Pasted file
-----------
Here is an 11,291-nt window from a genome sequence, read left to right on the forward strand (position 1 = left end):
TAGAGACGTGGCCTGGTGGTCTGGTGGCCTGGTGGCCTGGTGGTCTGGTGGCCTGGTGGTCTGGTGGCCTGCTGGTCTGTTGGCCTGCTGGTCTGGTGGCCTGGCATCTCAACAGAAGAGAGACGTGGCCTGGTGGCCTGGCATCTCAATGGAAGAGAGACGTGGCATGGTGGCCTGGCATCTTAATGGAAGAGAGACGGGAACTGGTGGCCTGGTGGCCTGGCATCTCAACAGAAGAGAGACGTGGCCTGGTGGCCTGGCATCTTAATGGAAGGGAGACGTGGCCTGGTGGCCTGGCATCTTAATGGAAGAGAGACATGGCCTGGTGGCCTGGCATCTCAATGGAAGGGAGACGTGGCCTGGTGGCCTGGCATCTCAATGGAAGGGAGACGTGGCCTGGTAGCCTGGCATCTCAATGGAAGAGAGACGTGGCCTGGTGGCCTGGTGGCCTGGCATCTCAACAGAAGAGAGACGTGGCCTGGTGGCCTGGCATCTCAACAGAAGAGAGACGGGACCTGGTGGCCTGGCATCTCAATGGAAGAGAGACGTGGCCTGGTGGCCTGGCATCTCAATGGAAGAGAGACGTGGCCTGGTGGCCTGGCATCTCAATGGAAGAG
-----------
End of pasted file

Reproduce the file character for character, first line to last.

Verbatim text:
Here is an 11,291-nt window from a genome sequence, read left to right on the forward strand (position 1 = left end):
TAGAGACGTGGCCTGGTGGTCTGGTGGCCTGGTGGCCTGGTGGTCTGGTGGCCTGGTGGTCTGGTGGCCTGCTGGTCTGTTGGCCTGCTGGTCTGGTGGCCTGGCATCTCAACAGAAGAGAGACGTGGCCTGGTGGCCTGGCATCTCAATGGAAGAGAGACGTGGCATGGTGGCCTGGCATCTTAATGGAAGAGAGACGGGAACTGGTGGCCTGGTGGCCTGGCATCTCAACAGAAGAGAGACGTGGCCTGGTGGCCTGGCATCTTAATGGAAGGGAGACGTGGCCTGGTGGCCTGGCATCTTAATGGAAGAGAGACATGGCCTGGTGGCCTGGCATCTCAATGGAAGGGAGACGTGGCCTGGTGGCCTGGCATCTCAATGGAAGGGAGACGTGGCCTGGTAGCCTGGCATCTCAATGGAAGAGAGACGTGGCCTGGTGGCCTGGTGGCCTGGCATCTCAACAGAAGAGAGACGTGGCCTGGTGGCCTGGCATCTCAACAGAAGAGAGACGGGACCTGGTGGCCTGGCATCTCAATGGAAGAGAGACGTGGCCTGGTGGCCTGGCATCTCAATGGAAGAGAGACGTGGCCTGGTGGCCTGGCATCTCAATGGAAGAG